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  • Toybox--how much to charge a friend for making one?

    I made a cabinet this summer as a wedding gift for a couple-friend of ours. They were impressed enough by it to ask me if I wanted to make a toybox for the bride's sister. They will pay for materials and labor.

    I think I might try to make a box similar to here . Of course, it would be cheaper to spend the $139 on the box by just ordering it, but it would be more special for them to have a hand-made box.

    How much would y'all charge in labor to make a box like this, if you were a weekend woodworker making something for, say, a close friend or family member? How about if you were a professional woodworker, just as a contrast?

  • #2
    Re: Toybox--how much to charge a friend for making one?

    For a friend or close family member, I would only ask for the material costs... I don't charge for my time, as I consider it a "labor of love!"

    Professionally, for a stranger, I'd have to look at my skill level and of course the end product. Obviously there's no way you can be competitive with the price of the commercial product. Whatever you decide, you must be right up front with your expected fee. Anything else will most likely put them into shock, as most people simply don't have any idea of the labor involved.

    Over the years, I've learned that there is a very thin line between someone's request for something and thier 'understanding the cost' of what they're asking. Always amazed by the fact that most people won't "bat an eyelash" at paying an auto mechanic or a plumber $75 an hour, but for an artist of any sort, even $20 an hour is highway robbery!

    CWS

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    • #3
      Re: Toybox--how much to charge a friend for making one?

      A rule of thumb is twice the cost of materials for labour. So price would be material cost X 3 (all materials - glue, finish, sandpaper etc). The problem with wood working is that the box you linked to will look very similar to what you build for a year or so and it is hard to explain to people why yours costs over twice as much. After the year the quality hardware, superior jointery, finish etc will still be as new while the store bought will begin to tarnish and fade and perhaps even fall apart. Yours will be used by the kids, kids the store bought will be long gone. Close friends get charged for material and beer

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      • #4
        Re: Toybox--how much to charge a friend for making one?

        Originally posted by CWSmith View Post

        For a friend or close family member, I would only ask for the material costs... I don't charge for my time, as I consider it a "labor of love!"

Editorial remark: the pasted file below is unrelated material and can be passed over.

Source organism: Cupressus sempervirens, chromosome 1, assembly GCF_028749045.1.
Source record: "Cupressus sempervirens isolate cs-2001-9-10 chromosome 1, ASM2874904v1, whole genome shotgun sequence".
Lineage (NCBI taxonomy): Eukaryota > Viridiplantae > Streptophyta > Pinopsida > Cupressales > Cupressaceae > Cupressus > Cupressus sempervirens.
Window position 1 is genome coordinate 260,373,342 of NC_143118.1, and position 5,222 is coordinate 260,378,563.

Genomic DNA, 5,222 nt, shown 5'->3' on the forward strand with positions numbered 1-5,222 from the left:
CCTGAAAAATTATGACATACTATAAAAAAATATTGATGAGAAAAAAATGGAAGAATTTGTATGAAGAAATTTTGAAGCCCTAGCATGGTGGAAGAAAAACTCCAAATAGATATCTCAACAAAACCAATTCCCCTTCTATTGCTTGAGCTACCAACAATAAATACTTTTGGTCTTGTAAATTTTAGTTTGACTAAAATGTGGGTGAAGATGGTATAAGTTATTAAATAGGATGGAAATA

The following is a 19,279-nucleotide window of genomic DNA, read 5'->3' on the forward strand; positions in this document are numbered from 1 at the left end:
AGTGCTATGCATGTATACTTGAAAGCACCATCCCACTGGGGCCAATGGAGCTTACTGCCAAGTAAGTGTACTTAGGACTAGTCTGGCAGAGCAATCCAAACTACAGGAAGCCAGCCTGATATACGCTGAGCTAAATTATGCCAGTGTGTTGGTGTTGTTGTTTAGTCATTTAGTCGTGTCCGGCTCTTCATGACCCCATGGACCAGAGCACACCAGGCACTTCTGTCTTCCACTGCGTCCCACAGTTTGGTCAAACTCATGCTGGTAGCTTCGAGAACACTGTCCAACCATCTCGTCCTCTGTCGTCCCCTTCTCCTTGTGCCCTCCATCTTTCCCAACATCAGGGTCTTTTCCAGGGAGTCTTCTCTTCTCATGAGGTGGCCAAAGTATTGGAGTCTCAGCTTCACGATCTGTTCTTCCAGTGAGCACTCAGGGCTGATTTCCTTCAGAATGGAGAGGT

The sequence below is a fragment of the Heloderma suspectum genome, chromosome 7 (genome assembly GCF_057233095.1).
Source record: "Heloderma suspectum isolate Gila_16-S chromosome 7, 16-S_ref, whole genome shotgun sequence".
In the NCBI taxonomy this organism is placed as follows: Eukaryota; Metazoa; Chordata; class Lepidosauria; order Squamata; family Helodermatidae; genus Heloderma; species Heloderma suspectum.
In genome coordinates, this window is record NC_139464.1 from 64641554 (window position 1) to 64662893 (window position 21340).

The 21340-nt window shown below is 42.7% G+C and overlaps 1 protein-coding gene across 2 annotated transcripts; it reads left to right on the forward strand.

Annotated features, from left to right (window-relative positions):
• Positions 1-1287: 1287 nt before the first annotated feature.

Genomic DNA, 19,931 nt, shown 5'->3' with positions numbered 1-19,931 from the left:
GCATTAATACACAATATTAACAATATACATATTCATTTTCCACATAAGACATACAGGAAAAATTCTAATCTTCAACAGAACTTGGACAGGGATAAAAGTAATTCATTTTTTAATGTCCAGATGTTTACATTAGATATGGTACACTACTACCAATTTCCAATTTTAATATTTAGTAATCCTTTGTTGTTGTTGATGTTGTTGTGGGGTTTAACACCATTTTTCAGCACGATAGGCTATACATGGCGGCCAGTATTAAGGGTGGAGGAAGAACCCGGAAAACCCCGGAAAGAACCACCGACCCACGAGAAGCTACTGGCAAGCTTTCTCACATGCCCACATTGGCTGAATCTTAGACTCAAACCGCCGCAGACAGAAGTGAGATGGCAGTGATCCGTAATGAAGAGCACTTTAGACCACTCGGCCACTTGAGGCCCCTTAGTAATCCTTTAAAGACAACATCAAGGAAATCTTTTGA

CWS
        I agree in that anything you charge them for it would be under valuing your labor and they would still feel you over charged them. You're better off not charging labor and doing it because it is what you like to do.

        My father-in-law is in his 80's but still quite handy in his wood shop. My mother-in-law is concerned because he has not had a project in a while and has gotten to where he sits in his chair and watches MASH all day. She asked my wife to find a project for him and now he is building folding cutting tables (sewing) for my wife and one of my daughters-in-law. It's like he is a little boy again playing in his shop. We are always happier when we are doing what we love.

        Mark
        Last edited by ToUtahNow; 09-29-2007, 12:15 PM.
        "Somewhere a Village is Missing Twelve Idiots!" - Casey Anthony

        I never lost a cent on the jobs I didn't get!

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        • #5
          Re: Toybox--how much to charge a friend for making one?

          SteveKane I agree with what the others guys have said and I would just add that you should explain to these folks that you would normally charge about $25.00 - $30.00 per hr.(or whatever you think you're worth), but you'll do it for the material fee this one time as a favor. Tell them there is no way you can compete with mass produced items... even after they factor in putting it together (some assembly required on the factory item). The factory could certainly not afford to sell one of's for that price either, however when they do a design and build 10's or 100's at a time with jigs and dedicated machine setups etc. then they can (they also save by not assembling).

          They may shoot you some money (even though it won't be what you're worth) if they're really happy with your work.